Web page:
In case you haven’t been following our series on how to reload your own ammunition, we’re well on our way to reaching the end of the process. So far, we’ve covered the following:
The next step in the process and one that must be completed before adding new power and seating a bullet is re-priming the cartridge case. It’s kind of important, mainly because if you don’t add a new primer before charging with powder, the powder will dribble out the bottom. Well, that and the cartridge won’t go bang.
Primers are small metal cups that can be pressed into the hollowed out primer pocket in the base of the cartridge case. On the inside of the primer cup is a magic compound that explodes when impacted with vigor and enthusiasm. The idea is that the firing pin whacks the bottom of a fresh primer, thereby blowing up that tiny bit of compound. The flame from this mini explosion travels through the primer flash hole into the main cartridge case body, thereby igniting the powder charge. As you might imagine, primers are a one-time use thing, so you have to insert a brand new one every time you reload a cartridge. Fortunately, they’re cheap, usually running about three cents each give or take.
In this week’s installment of the GunsAmerica Reloading Series, we’re going to take a look at the re-priming process and offer a look at the different ways you can do it.
Before we get started, I should reinforce the importance of using the exact components specified in your reloading manual recipe. While all primers of a given type, like Small Pistol, for example, may look the same, they’re not. Reloading manuals will almost always specify a primer brand for each load. Different makes of primers ignite with slightly different characteristics so Hulka Primer Company Small Pistol primers might generate different pressures than Cleetus’s Primer and Bait Company Small Pistol primers. Until you learn the nitty gritty technical stuff, follow the recipes exactly.
But Wait! Watch Out For Crimped Primer Pockets
If you’re reloading adopted or experienced brass cartridge cases, you will eventually run into a little gotcha – crimped primer pockets. Crimped pockets are commonly seen with popular military calibers like .223 / 5.56mm and 7.62x51mm / .308. Manufacturers will “mash in” the edges of the primer pocket towards the primer itself to secure the primer in place. The end result for you is that the opening of the primer pocket in the cartridge case will be a little smaller than you like, even after punching the used one out. The folks who originally made your cartridge cared more about primer security than your reloading convenience, so you can consider this little problem one of the costs of “free” brass picked up from the range. You might also see crimped primer pockets in lots of once-fired brass that you purchase.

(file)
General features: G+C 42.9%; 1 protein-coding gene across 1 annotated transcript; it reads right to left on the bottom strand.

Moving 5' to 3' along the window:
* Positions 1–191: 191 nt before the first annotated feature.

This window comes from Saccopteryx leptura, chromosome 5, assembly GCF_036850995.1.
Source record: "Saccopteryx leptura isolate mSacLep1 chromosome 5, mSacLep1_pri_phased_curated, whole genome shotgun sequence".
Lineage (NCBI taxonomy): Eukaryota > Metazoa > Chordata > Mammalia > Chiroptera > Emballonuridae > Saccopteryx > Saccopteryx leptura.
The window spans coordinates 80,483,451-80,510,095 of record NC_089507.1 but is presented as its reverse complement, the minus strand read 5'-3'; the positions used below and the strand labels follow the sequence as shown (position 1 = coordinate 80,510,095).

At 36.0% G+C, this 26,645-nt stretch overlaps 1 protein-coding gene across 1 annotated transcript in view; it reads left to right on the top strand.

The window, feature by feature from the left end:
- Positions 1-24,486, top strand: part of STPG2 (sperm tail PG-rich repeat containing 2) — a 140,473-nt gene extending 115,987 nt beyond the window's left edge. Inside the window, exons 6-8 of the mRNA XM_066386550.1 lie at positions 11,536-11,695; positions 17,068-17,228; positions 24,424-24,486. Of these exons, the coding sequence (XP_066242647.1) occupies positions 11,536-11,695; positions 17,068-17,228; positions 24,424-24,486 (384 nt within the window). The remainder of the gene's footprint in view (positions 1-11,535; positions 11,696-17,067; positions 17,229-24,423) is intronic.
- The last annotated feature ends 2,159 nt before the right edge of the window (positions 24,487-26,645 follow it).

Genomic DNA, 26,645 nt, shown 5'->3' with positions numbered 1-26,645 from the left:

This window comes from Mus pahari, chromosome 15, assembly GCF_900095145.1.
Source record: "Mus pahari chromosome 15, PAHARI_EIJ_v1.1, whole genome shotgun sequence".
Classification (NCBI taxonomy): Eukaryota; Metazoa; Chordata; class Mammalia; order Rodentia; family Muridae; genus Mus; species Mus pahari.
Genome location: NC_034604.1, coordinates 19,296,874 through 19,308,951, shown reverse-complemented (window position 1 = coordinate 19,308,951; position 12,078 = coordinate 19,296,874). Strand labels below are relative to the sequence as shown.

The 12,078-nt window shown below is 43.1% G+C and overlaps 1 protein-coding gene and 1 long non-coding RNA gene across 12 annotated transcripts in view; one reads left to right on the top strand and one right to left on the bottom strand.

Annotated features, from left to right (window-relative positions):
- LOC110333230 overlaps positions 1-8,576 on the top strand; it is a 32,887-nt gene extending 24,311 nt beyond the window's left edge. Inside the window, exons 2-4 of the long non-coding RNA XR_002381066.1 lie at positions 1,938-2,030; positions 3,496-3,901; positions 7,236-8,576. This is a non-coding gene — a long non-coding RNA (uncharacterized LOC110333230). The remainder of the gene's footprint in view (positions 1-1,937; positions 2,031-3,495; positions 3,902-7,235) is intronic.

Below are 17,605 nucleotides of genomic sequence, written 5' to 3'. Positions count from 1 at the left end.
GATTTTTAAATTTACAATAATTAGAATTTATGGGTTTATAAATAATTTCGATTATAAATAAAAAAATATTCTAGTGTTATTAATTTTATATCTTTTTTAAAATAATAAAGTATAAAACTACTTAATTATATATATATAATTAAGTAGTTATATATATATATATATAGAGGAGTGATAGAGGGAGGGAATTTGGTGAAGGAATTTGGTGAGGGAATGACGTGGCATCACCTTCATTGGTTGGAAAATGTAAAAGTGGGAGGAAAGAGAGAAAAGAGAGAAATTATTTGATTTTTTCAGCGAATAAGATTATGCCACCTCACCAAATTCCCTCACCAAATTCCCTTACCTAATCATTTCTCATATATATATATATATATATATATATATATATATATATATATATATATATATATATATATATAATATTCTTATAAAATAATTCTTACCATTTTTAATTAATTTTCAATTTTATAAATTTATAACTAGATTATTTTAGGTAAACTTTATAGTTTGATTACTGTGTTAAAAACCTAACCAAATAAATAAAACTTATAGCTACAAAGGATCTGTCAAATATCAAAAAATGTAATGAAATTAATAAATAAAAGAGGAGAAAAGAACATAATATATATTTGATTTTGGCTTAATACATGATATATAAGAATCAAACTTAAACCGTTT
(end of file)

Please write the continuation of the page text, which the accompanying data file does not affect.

Over time, you’ll learn which brass manufacturers crimp primer pockets, so that’s one way to spot these cases. You’ll also find out when trying to seat a new primer using any of the methods we’ll get to below. The primer won’t want to go in. If you feel a lot of resistance, don’t force it. Remember, primers are meant to explode when impacted and you really don’t want to start a chain reaction of little explosions on your reloading bench as that makes you look like a noob. Besides, it’s hard to explain to your family members.
If you do run into a crimped primer pocket, it’s no big deal to set things straight. There are a variety of tools that either cut or press those crimped edges out of the way, thereby restoring the primer pocket to a reloading-friendly size. We’ll cover primer pocket cutting, sizing, uniforming, and swaging in a separate article later in the series. If you don’t have knowledge or tools right now, just toss these cases into a bucket for use down the road.
Single-stage Reloading Press Priming
Since you have to have at least a single-stage reloading press to reload anything, it’s a handy thing that many (or even most) presses have a built in way to seat primers. It’s not a technically difficult operation after all. You’re just pushing a new primer into the pocket. It’s held in place by friction so all you need is a tool that provides a little bit of mechanical advantage.
Let’s consider Lyman’s Crusher II single-stage reloading press as an example. This model, like makes, has a priming arm hinged at the bottom. The top of the arm has a cup that holds a single primer. The ram of the reloading press has a slot into which the arm can swivel, thereby placing the primer directly under the cartridge case. As you lower the ram you push the priming arm into the groove in the ram and the case lowers onto the new primer. The mechanical advantage of the press provides the muscle to push the primer into the cartridge case. To make things a little more efficient, many presses allow attachment of a primer tube. Each time you move the priming arm back and forth, the arm picks up a fresh primer from the tube so it can be placed into the path of the descending cartridge case.
This method works and is basically free as you already have to buy a reloading press. When shopping for a single-stage press, it’s a feature worth considering if you’re trying to keep your startup costs to a bare minimum.
On the negative side, it’s kind of tedious. Or maybe I’m just utterly impatient. As a result, I never use this method anymore, but lots of folks swear by it, so don’t let my need for immediate priming gratification sway you away from this straightforward approach.